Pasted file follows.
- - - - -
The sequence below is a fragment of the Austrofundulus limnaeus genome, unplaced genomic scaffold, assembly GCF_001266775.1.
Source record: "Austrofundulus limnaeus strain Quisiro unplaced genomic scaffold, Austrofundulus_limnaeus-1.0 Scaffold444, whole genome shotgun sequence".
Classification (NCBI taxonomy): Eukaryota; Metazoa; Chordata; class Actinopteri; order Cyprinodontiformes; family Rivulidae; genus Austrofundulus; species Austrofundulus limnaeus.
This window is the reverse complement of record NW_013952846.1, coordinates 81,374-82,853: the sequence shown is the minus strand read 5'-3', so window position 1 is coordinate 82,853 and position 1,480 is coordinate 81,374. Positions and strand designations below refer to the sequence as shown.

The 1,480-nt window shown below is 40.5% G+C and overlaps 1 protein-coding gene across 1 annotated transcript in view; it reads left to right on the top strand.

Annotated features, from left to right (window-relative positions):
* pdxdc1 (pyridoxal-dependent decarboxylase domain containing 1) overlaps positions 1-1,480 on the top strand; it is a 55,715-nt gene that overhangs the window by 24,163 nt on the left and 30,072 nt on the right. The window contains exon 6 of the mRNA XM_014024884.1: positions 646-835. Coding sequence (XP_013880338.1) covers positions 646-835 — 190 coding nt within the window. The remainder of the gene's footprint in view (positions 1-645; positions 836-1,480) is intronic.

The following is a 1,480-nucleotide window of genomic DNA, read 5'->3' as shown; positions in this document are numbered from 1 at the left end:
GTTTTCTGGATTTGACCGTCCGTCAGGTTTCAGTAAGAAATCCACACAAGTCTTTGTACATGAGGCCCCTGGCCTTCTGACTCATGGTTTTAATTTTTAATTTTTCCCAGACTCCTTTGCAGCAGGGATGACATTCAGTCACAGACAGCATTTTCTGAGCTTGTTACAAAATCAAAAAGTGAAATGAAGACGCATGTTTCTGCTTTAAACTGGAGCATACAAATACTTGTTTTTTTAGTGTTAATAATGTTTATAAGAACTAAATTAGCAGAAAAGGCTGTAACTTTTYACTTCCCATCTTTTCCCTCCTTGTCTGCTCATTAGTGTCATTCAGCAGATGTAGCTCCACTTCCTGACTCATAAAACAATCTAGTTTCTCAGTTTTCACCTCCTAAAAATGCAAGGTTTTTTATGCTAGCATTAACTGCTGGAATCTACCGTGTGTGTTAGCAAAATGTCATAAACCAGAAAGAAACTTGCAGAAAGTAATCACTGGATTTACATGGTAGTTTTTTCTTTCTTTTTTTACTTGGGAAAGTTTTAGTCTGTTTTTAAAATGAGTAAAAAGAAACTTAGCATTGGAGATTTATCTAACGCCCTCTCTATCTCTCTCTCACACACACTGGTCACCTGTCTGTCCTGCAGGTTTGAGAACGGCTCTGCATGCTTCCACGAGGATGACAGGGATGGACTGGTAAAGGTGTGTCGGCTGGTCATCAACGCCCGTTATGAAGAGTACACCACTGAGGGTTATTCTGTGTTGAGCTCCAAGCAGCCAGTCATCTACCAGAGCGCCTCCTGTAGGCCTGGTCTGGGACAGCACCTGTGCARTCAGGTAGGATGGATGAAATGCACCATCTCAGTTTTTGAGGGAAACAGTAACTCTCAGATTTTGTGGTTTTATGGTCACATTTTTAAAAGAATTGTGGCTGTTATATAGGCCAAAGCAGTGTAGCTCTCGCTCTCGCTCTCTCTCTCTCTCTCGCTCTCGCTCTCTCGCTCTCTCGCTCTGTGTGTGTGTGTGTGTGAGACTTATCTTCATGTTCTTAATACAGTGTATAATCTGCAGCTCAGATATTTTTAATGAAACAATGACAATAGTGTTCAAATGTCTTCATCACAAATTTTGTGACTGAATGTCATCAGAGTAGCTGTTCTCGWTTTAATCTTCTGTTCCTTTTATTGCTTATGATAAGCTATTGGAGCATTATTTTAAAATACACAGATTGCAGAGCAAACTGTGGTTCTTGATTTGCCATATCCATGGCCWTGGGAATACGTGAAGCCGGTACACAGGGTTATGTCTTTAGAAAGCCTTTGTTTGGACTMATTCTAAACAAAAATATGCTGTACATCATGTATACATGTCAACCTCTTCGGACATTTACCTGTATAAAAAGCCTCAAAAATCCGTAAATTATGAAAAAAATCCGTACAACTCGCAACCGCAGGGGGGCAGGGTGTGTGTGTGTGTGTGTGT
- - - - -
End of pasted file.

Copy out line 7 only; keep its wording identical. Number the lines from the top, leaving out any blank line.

* pdxdc1 (pyridoxal-dependent decarboxylase domain containing 1) overlaps positions 1-1,480 on the top strand; it is a 55,715-nt gene that overhangs the window by 24,163 nt on the left and 30,072 nt on the right. The window contains exon 6 of the mRNA XM_014024884.1: positions 646-835. Coding sequence (XP_013880338.1) covers positions 646-835 — 190 coding nt within the window. The remainder of the gene's footprint in view (positions 1-645; positions 836-1,480) is intronic.